6. Forster, E. M., The Machine Stops, in "The Eternal Moment and Other Stories," Harcourt Brace and World, New York, 1928.
7. Illich, Ivan, "In the Vineyard of the Text," University of Chicago Press, 1993.
8. Lewis, Dutton, New York, xx.
9. Licklider, J. C. R. and Taylor, Robert W, "The Computer as a Communication Device," Science and Technology, April, 1968, 21- 31.
10. McLuhan, Marshall, "Understanding Media, The Extensions of Man," MIT Press, Cambridge, MA 02142.
11. Molinaro, Corinne McLuhan and Toye, William, editors, "The Letters of Marshall McLuhan," Oxford University Press, New York, 1987.
12. Mumford, Lewis, "Technics and Civilization," New York, Harcourt Brace and World, 1963.
13. Press, L., "Systems for Finding People," Journal of Organizational Computing, 2(3&4), 303-314 (1992).
14. Sacks, Oliver, "Seeing Voices," Harper Collins, New York, 1990.
15. Strangelove, Michael, "How to Advertise on the Internet," http://www.dataflux.bc.ca/v3/interface/mueller.html, or in print, Strangelove Internet Enterprises, http://www.phoenix.ca/SIE/.
16. Teilhard de Chardin, Pierre, "The Phenomenon of Man," Harper and Row, New York, 1955.
17. Weiser, Mark, "The Computer for the 21st Century," Scientific American, September, 1991, pp 94-104.
McLuhan's style, the structure of his book, and this column seem suited to a non-linear hypertext, so I will set up a Web page with links for each quote in this column and for each of the 26 media-specific chapters in Understanding Media. You are free to contribute to this document by sending me an email message.
Much of McLuhan has a decidedly dystopian ring to it. My favorite dystopian depiction of what the Net may become is E. M Forster's 1928 science fiction story, The Machine Stops, which foretells many of McLuhan's dark psychic and social implications. This story is a great antidote to my enthusiasm for the Net, so I assign it to my classes. Net aficionados should not ignore the risks, so I will set up a server for cautionary fiction and commentary, and start the ball rolling by posting Forster's story. I hope readers will submit further material.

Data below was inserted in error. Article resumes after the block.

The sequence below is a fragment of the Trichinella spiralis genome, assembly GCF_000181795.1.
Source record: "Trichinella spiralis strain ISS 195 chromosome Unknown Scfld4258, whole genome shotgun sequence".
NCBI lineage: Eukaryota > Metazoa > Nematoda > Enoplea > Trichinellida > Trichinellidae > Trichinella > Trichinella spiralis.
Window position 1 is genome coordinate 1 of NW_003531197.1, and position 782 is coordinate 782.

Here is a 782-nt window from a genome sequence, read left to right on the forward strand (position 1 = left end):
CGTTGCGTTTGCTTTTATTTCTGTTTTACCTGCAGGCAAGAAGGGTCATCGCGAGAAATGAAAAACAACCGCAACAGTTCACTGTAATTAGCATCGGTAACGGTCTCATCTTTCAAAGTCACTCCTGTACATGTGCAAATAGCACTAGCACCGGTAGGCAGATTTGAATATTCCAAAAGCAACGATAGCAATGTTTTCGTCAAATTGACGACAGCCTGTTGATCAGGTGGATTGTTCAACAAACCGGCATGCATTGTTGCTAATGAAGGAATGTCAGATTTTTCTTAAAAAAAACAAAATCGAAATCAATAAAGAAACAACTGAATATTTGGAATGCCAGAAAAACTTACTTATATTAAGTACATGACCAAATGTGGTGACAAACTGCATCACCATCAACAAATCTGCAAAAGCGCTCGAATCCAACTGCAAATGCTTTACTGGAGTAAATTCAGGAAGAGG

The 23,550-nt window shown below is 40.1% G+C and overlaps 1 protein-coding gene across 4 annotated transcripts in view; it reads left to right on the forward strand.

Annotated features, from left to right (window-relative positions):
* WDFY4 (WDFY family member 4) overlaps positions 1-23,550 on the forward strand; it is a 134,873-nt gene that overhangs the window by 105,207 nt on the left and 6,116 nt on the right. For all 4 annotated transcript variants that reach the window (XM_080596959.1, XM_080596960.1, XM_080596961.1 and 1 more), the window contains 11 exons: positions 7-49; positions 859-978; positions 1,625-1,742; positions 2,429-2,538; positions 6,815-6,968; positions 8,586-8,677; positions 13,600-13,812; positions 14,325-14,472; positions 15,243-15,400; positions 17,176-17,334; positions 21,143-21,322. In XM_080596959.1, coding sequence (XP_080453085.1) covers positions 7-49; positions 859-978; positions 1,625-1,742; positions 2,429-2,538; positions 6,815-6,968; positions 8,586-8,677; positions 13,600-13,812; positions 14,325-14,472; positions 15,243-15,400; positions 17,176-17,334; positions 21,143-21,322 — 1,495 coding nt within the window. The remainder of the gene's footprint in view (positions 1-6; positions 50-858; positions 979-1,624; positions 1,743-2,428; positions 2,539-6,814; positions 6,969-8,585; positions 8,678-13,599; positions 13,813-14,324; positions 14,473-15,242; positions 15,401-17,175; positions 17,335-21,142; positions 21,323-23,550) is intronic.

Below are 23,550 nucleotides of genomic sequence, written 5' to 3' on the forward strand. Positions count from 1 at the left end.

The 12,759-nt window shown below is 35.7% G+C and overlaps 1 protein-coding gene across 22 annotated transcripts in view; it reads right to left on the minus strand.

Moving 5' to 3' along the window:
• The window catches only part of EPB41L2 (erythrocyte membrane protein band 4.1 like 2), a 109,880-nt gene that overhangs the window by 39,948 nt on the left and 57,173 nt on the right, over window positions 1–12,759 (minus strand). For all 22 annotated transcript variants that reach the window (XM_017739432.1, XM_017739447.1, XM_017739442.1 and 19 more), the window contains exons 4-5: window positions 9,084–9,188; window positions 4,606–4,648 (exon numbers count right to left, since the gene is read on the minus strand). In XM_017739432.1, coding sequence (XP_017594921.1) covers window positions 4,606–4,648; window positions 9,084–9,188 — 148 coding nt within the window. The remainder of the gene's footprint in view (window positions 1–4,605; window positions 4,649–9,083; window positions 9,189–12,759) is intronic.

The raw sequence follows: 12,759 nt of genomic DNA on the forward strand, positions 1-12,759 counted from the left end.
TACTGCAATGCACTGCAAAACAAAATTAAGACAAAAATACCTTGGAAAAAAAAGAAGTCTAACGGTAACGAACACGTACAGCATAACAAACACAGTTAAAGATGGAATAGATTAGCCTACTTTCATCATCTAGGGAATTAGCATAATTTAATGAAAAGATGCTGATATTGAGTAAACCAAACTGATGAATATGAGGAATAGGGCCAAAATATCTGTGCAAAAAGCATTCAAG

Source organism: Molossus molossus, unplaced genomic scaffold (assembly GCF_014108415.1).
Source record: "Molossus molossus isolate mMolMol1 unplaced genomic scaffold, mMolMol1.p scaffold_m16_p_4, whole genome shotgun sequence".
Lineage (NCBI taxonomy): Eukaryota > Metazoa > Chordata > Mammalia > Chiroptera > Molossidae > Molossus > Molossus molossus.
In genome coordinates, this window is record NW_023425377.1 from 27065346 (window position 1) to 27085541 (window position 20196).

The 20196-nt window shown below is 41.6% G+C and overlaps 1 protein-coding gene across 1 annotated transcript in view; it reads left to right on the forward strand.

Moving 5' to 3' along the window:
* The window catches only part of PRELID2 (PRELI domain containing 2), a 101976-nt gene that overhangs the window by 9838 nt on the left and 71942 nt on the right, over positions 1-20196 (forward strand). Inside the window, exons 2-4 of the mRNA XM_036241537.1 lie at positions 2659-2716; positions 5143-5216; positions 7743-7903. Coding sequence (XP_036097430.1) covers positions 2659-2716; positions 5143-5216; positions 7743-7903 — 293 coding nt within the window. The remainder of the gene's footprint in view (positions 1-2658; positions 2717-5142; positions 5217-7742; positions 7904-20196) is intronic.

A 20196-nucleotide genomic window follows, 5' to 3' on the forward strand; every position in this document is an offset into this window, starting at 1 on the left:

The Machine Stops was reprinted in an excellent anthology of positive and negative fictional depictions of technology .
If Forster depresses you, Howard Reihngold has written a mostly optimistic book on Net-based communities concerned with human topics like child rearing and local politics. He shows ways the Net may serve to reinforce local relationships and political involvement. The book, published in print by Addison-Wesley, is online at http://www.well.com/www/hlr. The communities Reihngold describes are found on a venerable community Net, the Well. The ten-year old Well is now on the Internet, and you can become a member.
Project McLuhan has a mandate to update and revitalize McLuhan's work, and to develop insight into and predict the interface between culture and technology. You may join their e-list by sending a message saying "subscribe mcluhan-list" to email@example.com.
McLuhan's writing style is aphoristic and non-linear, anticipating hypertext and the Web. For an excellent discussion of hypertext and its implications and of the history of writing, see .
Ivan Illich, a most thoughtful student of the effects of technology (and education), has written a detailed commentary on the twelfth-century Didascalicon, the first book on the art of reading . The Didascalicon marked "the beginning of the epoch of bookishness which is now closing." Illich shows that the invention of the book format -- titles, spaces between words, pages, indices, contents pages, upper-lower case, and so forth -- and its impact on society and individuals began well before Gutenberg.
For a another enlightening treatment of the effects of technology, for example, clocks, on society and individuals see Lewis Mumford's Technic and Civilization .
For a moving and highly informative introduction to the language (Sign) and culture of the deaf, see , a terrific treatment of the psychic effects of language.
If you are interested in emerging forms of advertising and marketing on the Net, join the inet-marketing list by sending a message saying "subscribe" to firstname.lastname@example.org. For an excellent "how-to" on advertising using the Net, and a harbinger of things to come, see .
For Net-based art see Yahoo.